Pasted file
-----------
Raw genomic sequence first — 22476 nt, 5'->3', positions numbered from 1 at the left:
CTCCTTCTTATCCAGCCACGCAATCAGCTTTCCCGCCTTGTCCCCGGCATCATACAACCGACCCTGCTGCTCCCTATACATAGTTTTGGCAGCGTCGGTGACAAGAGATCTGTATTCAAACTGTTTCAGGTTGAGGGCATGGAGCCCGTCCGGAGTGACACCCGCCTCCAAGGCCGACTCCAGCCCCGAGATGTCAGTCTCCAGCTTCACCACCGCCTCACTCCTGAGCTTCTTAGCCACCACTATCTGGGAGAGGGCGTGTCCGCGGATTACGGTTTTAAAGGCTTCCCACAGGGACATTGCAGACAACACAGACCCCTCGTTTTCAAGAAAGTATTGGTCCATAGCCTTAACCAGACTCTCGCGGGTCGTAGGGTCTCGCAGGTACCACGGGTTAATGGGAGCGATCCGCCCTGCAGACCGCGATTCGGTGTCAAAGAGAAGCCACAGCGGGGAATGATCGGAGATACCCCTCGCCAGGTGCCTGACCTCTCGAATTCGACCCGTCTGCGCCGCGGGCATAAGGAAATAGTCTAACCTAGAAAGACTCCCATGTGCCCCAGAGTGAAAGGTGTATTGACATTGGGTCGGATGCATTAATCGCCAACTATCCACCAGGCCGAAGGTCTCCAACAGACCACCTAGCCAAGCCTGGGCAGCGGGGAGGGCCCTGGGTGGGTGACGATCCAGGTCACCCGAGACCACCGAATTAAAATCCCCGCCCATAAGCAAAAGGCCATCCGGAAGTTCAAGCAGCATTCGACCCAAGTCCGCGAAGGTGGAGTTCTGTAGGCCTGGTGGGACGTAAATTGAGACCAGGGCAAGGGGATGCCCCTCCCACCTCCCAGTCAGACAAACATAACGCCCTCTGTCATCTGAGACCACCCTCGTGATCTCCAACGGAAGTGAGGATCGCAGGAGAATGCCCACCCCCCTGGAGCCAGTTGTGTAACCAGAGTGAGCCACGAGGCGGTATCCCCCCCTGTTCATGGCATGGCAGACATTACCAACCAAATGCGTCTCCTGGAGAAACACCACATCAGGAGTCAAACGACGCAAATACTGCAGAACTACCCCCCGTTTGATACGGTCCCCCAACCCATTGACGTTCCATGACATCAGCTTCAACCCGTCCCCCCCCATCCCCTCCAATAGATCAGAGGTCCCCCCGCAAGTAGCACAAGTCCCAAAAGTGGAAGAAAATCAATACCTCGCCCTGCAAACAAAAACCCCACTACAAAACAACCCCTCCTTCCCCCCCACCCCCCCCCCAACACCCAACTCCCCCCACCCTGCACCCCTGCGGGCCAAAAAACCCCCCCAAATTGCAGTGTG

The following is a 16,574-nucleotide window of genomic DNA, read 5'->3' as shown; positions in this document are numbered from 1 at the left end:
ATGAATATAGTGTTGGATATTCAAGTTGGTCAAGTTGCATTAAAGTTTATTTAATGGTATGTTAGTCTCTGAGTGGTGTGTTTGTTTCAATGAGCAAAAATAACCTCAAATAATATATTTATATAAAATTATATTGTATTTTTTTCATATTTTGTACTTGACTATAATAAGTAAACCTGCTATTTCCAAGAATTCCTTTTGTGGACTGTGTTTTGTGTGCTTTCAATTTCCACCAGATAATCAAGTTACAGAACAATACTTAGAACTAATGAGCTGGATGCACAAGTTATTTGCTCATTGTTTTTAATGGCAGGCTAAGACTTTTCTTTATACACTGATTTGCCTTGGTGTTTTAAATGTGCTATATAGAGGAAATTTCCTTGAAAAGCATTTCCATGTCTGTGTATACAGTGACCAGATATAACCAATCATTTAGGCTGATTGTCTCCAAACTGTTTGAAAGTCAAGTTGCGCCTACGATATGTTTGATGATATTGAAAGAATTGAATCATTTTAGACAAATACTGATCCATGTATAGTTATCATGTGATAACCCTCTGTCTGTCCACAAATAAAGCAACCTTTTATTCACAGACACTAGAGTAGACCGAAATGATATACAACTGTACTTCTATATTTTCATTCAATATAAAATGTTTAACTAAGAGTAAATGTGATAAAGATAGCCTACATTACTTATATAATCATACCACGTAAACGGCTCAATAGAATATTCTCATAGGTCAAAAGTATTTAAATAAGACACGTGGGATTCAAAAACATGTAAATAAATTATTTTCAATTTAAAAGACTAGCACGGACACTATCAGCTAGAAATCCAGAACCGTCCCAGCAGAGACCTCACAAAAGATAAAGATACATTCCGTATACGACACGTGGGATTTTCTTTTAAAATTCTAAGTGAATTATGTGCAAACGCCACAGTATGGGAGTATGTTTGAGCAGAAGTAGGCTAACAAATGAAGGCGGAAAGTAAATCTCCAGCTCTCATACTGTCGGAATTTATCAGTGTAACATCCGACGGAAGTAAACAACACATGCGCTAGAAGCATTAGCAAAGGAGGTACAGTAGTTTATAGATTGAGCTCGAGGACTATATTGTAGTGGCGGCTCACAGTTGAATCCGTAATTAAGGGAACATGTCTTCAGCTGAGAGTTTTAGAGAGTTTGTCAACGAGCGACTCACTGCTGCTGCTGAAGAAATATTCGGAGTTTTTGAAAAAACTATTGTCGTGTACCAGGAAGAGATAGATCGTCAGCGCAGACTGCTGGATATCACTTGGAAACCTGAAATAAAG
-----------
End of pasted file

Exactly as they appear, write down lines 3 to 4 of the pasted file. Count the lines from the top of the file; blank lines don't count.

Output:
The following is a 16,574-nucleotide window of genomic DNA, read 5'->3' as shown; positions in this document are numbered from 1 at the left end:
ATGAATATAGTGTTGGATATTCAAGTTGGTCAAGTTGCATTAAAGTTTATTTAATGGTATGTTAGTCTCTGAGTGGTGTGTTTGTTTCAATGAGCAAAAATAACCTCAAATAATATATTTATATAAAATTATATTGTATTTTTTTCATATTTTGTACTTGACTATAATAAGTAAACCTGCTATTTCCAAGAATTCCTTTTGTGGACTGTGTTTTGTGTGCTTTCAATTTCCACCAGATAATCAAGTTACAGAACAATACTTAGAACTAATGAGCTGGATGCACAAGTTATTTGCTCATTGTTTTTAATGGCAGGCTAAGACTTTTCTTTATACACTGATTTGCCTTGGTGTTTTAAATGTGCTATATAGAGGAAATTTCCTTGAAAAGCATTTCCATGTCTGTGTATACAGTGACCAGATATAACCAATCATTTAGGCTGATTGTCTCCAAACTGTTTGAAAGTCAAGTTGCGCCTACGATATGTTTGATGATATTGAAAGAATTGAATCATTTTAGACAAATACTGATCCATGTATAGTTATCATGTGATAACCCTCTGTCTGTCCACAAATAAAGCAACCTTTTATTCACAGACACTAGAGTAGACCGAAATGATATACAACTGTACTTCTATATTTTCATTCAATATAAAATGTTTAACTAAGAGTAAATGTGATAAAGATAGCCTACATTACTTATATAATCATACCACGTAAACGGCTCAATAGAATATTCTCATAGGTCAAAAGTATTTAAATAAGACACGTGGGATTCAAAAACATGTAAATAAATTATTTTCAATTTAAAAGACTAGCACGGACACTATCAGCTAGAAATCCAGAACCGTCCCAGCAGAGACCTCACAAAAGATAAAGATACATTCCGTATACGACACGTGGGATTTTCTTTTAAAATTCTAAGTGAATTATGTGCAAACGCCACAGTATGGGAGTATGTTTGAGCAGAAGTAGGCTAACAAATGAAGGCGGAAAGTAAATCTCCAGCTCTCATACTGTCGGAATTTATCAGTGTAACATCCGACGGAAGTAAACAACACATGCGCTAGAAGCATTAGCAAAGGAGGTACAGTAGTTTATAGATTGAGCTCGAGGACTATATTGTAGTGGCGGCTCACAGTTGAATCCGTAATTAAGGGAACATGTCTTCAGCTGAGAGTTTTAGAGAGTTTGTCAACGAGCGACTCACTGCTGCTGCTGAAGAAATATTCGGAGTTTTTGAAAAAACTATTGTCGTGTACCAGGAAGAGATAGATCGTCAGCGCAGACTGCTGGATATCACTTGGAAACCTGAAATAAAG